I began Part 1 of this series by picking up on a very simple example of a self-learning and evolving algorithm-based agent, that becomes more and more adept at carrying out its task as it works at performing it. Its task itself is very simple at least from a human performance perspective, consisting of placing each of a set of objects into the right containers, and regardless of the presence of alternative containers that it could put them into and regardless of how all of these containers are positioned relative to each other. Think of this as a simple case in point, proof of principle example of how a self-adjusting and self-learning/self-changing algorithm can in fact evolve under its own action towards greater and greater efficiency and accuracy in carrying out its task.

Then I began discussing as a perhaps “modest proposal,” a next step self-learning enabled artificial intelligence based project: a much more ambitious task goal, that in fact addresses a holy grail problem for the pharmaceutical industry and for new drug development, that I only partly tongue in cheek referred to as a more complex and demanding variation on the same basic target container identification and object placement task of the above already-achieved example:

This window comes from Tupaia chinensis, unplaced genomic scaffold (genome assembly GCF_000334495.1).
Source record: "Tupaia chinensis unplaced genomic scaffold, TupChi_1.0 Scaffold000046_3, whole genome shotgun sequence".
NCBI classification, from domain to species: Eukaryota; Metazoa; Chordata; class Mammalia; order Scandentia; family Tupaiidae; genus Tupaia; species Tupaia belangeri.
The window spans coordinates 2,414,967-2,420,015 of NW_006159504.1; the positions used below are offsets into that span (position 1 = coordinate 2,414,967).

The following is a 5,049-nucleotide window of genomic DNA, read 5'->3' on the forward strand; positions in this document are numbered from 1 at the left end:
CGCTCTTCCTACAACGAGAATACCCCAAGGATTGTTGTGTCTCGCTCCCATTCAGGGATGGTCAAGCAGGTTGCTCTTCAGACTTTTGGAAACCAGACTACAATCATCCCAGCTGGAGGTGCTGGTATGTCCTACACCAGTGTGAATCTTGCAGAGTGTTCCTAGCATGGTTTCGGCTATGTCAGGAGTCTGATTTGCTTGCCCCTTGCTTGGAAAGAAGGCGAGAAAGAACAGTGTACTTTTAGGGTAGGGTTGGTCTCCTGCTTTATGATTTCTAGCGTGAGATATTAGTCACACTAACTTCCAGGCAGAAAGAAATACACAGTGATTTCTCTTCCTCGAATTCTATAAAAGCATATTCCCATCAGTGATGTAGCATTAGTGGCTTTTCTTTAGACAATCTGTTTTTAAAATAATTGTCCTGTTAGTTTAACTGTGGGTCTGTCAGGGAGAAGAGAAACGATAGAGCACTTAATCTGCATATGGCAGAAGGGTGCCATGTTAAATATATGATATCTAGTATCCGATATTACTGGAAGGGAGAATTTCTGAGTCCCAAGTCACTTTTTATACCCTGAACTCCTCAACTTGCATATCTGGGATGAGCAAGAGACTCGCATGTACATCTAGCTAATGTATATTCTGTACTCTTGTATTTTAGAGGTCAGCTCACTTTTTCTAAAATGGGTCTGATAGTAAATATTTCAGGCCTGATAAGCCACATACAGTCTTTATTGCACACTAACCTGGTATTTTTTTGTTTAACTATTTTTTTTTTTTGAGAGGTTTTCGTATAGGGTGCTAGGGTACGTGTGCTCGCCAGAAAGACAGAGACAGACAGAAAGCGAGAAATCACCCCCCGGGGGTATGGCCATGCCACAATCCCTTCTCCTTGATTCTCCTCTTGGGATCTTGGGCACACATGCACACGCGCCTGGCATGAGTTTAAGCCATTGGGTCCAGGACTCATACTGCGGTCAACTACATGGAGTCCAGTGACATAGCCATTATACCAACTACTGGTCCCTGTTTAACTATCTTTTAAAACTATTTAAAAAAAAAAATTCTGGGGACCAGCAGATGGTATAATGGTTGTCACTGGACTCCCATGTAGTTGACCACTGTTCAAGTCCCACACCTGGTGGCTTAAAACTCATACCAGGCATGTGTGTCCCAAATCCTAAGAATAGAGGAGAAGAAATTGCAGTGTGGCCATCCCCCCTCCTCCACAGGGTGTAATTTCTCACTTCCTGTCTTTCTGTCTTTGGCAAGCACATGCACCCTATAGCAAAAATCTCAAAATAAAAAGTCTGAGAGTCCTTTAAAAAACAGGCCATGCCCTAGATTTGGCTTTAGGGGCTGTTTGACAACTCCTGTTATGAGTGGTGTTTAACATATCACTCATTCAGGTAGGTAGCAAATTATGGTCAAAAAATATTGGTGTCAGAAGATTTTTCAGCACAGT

• Identifying possible drugs that would selectively bind to the correct types of chemical reaction sites on the right target molecules that are specifically associated with specific diseases or other pathological states, that would have to be acted upon to achieve therapeutic benefit.
• Note that this can mean blocking biologically significant activity there, activating or enhancing it, or otherwise modulating or modifying it in ways that would likely lead to the achievement of therapeutic value.

The goal of this task is simply to put the right objects: the right prospective drug molecules, in the right containers: the right chemical binding sites on the right target molecules, to express this in terms of the above cited proof of principle agent and its example.